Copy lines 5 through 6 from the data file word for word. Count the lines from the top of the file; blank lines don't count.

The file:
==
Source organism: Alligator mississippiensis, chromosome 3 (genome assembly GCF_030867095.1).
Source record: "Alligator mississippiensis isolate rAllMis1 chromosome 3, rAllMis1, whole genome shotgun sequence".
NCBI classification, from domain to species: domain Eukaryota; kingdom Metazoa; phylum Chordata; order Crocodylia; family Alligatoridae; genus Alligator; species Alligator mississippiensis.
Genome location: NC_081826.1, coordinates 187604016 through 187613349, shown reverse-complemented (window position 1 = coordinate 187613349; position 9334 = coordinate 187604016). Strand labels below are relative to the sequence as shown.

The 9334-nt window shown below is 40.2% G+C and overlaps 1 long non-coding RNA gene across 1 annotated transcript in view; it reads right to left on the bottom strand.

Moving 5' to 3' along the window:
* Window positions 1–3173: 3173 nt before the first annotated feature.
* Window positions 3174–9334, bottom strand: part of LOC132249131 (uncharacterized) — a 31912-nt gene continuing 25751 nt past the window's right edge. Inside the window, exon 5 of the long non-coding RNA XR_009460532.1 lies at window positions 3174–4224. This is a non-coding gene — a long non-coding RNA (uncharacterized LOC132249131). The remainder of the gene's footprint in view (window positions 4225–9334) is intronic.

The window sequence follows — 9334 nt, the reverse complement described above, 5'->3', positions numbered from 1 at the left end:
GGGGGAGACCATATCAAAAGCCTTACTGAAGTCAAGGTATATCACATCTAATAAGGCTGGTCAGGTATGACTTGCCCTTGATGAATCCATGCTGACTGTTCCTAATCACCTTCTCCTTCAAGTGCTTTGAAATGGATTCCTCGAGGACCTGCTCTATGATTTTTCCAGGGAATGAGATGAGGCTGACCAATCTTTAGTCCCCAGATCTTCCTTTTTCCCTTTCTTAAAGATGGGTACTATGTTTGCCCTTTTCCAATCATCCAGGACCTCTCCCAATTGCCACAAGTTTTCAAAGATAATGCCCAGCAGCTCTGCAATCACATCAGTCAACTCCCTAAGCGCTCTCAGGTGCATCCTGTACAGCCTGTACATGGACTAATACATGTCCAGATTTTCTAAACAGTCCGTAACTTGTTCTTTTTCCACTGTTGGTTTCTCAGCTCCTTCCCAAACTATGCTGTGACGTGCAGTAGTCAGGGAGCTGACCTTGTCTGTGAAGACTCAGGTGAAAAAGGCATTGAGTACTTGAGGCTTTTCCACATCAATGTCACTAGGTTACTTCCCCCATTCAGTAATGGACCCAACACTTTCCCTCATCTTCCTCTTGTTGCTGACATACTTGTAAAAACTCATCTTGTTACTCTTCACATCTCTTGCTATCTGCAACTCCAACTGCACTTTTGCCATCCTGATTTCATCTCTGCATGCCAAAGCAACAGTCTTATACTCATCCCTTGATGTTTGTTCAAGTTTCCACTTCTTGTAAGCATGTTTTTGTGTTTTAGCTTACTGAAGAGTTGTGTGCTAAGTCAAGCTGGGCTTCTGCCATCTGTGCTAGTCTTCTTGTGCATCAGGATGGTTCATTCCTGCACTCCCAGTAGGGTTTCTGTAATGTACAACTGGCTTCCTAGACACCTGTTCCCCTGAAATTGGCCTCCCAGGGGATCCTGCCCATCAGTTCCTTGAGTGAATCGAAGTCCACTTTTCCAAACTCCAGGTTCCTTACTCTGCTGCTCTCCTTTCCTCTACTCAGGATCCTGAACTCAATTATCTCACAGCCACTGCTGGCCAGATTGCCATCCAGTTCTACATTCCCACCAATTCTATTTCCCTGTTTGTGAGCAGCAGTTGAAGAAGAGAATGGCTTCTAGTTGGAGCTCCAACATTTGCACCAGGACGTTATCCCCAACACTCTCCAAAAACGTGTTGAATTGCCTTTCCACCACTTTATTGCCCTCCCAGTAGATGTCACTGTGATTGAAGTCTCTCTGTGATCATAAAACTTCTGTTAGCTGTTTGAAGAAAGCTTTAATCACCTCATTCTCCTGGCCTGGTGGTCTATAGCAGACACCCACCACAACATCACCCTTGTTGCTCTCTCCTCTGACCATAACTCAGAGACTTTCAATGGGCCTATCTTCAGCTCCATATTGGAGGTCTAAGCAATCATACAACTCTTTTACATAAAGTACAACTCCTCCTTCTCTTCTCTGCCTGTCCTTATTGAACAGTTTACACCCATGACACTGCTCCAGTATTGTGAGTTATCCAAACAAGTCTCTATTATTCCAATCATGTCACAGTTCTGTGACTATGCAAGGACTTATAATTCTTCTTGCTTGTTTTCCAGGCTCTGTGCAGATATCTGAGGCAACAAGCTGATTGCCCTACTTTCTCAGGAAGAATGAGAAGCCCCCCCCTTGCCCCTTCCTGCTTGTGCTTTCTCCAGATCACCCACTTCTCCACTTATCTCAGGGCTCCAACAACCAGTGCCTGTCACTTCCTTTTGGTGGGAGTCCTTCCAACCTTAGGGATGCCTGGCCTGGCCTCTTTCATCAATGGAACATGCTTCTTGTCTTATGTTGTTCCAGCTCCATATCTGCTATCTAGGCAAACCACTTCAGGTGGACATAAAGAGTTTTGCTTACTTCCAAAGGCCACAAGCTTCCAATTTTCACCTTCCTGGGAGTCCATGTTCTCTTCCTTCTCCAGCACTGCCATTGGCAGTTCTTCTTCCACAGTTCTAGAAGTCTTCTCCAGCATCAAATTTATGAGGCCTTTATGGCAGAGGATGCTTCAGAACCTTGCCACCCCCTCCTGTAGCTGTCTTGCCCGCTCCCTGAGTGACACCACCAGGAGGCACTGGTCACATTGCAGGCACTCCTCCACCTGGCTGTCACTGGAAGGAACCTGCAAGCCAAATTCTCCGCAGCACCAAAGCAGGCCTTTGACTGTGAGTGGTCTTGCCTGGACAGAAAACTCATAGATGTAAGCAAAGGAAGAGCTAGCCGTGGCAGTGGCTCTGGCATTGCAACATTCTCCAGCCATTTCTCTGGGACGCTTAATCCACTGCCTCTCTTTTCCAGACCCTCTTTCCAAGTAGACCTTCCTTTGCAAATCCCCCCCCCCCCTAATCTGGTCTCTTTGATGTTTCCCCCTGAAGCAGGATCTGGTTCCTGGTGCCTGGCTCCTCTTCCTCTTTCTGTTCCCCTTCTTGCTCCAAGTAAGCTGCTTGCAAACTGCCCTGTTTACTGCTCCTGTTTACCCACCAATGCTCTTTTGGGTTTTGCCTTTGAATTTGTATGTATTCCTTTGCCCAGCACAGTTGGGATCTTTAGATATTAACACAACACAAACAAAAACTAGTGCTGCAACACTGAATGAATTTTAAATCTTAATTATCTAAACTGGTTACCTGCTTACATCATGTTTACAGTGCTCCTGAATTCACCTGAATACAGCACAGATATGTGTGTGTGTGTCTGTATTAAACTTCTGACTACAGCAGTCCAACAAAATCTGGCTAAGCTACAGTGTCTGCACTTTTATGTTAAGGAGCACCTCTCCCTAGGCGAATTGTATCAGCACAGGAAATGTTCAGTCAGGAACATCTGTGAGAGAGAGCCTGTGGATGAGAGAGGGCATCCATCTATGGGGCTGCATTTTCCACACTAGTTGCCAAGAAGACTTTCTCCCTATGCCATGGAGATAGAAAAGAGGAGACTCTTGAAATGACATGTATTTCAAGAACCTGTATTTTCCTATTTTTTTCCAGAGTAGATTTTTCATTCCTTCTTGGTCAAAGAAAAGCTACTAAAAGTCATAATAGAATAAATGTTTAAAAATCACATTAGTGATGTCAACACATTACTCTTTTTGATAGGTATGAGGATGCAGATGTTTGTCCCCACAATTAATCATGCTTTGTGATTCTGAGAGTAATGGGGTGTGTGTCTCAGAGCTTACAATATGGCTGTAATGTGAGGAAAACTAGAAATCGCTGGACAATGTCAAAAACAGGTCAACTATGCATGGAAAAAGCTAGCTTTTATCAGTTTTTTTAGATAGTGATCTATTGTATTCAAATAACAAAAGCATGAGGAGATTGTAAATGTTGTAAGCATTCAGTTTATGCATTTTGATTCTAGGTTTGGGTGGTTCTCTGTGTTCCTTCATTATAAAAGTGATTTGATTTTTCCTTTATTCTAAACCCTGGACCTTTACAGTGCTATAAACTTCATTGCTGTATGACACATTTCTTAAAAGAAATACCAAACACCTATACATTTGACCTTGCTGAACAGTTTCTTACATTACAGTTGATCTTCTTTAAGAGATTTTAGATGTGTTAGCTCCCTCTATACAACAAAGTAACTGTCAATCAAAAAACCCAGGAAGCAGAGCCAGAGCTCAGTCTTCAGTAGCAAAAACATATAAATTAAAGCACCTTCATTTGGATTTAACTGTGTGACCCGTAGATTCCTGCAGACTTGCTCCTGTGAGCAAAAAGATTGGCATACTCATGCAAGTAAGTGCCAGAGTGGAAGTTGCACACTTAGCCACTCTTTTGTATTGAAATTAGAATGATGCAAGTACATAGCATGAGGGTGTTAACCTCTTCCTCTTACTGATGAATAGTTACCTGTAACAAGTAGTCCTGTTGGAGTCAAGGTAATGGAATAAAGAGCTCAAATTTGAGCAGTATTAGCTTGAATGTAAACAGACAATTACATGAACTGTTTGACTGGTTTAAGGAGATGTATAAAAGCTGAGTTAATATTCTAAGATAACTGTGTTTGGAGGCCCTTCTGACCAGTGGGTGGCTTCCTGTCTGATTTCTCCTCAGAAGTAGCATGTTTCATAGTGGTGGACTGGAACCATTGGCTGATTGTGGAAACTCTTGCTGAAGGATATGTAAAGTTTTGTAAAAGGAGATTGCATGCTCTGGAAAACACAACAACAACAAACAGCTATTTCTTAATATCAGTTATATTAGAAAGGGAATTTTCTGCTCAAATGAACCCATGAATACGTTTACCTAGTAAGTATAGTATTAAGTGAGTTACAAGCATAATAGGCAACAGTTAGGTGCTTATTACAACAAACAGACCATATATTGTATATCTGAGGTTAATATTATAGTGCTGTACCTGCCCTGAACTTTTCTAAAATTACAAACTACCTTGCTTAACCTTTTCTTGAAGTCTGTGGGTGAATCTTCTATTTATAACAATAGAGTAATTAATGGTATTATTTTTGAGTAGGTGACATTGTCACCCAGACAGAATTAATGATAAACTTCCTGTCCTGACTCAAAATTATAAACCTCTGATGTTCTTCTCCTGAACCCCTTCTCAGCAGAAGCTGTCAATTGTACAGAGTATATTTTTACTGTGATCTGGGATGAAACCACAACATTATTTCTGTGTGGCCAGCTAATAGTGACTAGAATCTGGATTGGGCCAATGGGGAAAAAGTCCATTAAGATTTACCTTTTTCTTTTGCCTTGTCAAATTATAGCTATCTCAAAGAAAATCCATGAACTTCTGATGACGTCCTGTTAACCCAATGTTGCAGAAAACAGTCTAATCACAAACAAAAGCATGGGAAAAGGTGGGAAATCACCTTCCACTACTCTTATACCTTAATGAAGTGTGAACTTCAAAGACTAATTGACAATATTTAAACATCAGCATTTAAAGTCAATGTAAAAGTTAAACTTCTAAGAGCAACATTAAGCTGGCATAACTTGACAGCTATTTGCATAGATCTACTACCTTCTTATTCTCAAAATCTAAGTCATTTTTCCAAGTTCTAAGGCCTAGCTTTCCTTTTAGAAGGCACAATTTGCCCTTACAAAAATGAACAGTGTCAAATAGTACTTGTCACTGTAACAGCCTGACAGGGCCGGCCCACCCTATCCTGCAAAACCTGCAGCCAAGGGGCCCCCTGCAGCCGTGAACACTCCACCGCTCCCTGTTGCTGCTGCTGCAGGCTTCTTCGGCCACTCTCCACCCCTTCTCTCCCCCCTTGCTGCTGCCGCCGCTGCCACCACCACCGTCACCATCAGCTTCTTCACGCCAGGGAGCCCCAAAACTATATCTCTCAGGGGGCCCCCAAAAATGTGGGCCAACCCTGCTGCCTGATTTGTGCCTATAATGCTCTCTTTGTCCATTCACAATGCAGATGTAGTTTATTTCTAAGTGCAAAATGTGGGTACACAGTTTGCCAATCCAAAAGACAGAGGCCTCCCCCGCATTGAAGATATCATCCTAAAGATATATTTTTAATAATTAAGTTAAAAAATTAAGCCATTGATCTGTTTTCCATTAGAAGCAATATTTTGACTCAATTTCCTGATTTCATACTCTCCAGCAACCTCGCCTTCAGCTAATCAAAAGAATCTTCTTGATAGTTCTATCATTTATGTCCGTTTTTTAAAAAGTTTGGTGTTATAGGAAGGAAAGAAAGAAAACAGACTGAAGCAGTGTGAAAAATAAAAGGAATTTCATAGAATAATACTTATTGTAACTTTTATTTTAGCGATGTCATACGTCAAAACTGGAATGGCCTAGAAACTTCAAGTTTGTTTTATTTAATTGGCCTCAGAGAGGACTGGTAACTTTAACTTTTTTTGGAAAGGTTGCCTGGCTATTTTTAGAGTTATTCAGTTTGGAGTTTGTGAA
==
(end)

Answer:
The 9334-nt window shown below is 40.2% G+C and overlaps 1 long non-coding RNA gene across 1 annotated transcript in view; it reads right to left on the bottom strand.

Moving 5' to 3' along the window: